March 1, 2018

Midwest: Aquatic Invasive Species Pose Threat to Angling

By Zachary Sheldon, Upper Midwestern States Coordinator

From February 28 – March 1, Congressional Sportsmen’s Foundation (CSF) Upper Midwestern States Coordinator Zachary Sheldon attended the “Aquatic Invaders Summit: An Exploration of Local Collaboration, Innovation and Opportunity” in Minneapolis, Minnesota. The Summit provided updates on the latest applied science and new programs implemented to combat the spread of aquatic invasive species (AIS) and offered the opportunity to create new partnerships and increase collaboration between organizations in their efforts to combat AIS.

Seminars during the Summit covered a wide range of topics, including assessments of the spread of AIS in Minnesota and across the region, the impact of AIS on fisheries and anglers, and research into new methods to control AIS.

AIS include aquatic plants, animals, or pathogens that are not native to a region and possess characteristics that allow them to competitively displace native species and/or disrupt ecosystems. This has the potential to harm the economy, natural resources, or the human health of a given area. AIS are a serious concern in the Midwest and across the nation. Species such as Asian carp, zebra mussels, and water hyacinth pose major threats to the economies and ecosystems native species of the region rely on. Nationally, combatting AIS and terrestrial invasive species costs an estimated $120 billion in damages and control each year.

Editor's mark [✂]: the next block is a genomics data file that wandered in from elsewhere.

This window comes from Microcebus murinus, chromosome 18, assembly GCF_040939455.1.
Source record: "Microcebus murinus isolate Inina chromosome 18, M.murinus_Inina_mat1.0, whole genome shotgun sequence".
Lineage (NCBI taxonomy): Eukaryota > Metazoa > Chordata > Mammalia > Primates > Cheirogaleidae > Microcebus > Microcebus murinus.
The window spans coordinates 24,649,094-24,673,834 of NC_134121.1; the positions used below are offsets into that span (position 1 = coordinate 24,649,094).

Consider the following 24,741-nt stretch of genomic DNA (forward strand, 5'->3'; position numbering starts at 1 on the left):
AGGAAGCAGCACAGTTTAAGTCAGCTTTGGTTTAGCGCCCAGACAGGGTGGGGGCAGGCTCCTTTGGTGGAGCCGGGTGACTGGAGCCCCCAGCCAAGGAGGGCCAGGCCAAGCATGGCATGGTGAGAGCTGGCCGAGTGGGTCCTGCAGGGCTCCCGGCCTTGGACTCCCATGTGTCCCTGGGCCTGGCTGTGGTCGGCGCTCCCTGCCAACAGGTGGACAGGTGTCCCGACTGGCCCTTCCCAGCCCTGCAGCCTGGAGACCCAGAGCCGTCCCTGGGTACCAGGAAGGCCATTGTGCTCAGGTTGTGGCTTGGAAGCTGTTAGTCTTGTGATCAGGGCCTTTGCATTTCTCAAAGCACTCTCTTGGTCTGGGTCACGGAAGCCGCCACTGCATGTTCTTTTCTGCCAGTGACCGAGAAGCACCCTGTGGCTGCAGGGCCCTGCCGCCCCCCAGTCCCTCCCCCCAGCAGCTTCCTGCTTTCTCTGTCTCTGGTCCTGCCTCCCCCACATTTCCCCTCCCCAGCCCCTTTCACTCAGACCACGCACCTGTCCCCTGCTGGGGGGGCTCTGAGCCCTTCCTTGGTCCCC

While efforts are needed to curtail the spread of AIS, some local municipalities have implemented programs that restrict access to certain lakes and rivers, except during certain hours when an inspector is present. Such programs unnecessarily limit angler and boater participation and access to these natural resources. Through the American System of Conservation Funding, recreational anglers provide a significant amount of the funding for management of these public waters, as well as access facility construction and maintenance. Efforts to combat AIS should provide reasonable access to public waters and facilities, and be constructed in a way that is science-based and measurable with limited impacts to angling access.

In 2017, anglers and boaters in Minnesota contributed nearly $45 million – through fishing license purchases and excise taxes on fishing tackle and motorboat fuel – toward the conservation of the state’s natural resources. To learn more about how to prevent the spread of AIS, Minnesota anglers and boaters should read the “Clean In Clean Out” procedures found on the Minnesota Department of Natural Resources website.

Studies conducted at both the state and federal level have found that the number of hunters and trappers have been on a generally declining trend over the past several decades. To increase recruitment, retention, and reactivation (R3) of hunters and trappers, which initiative do you think would have the greatest impact?

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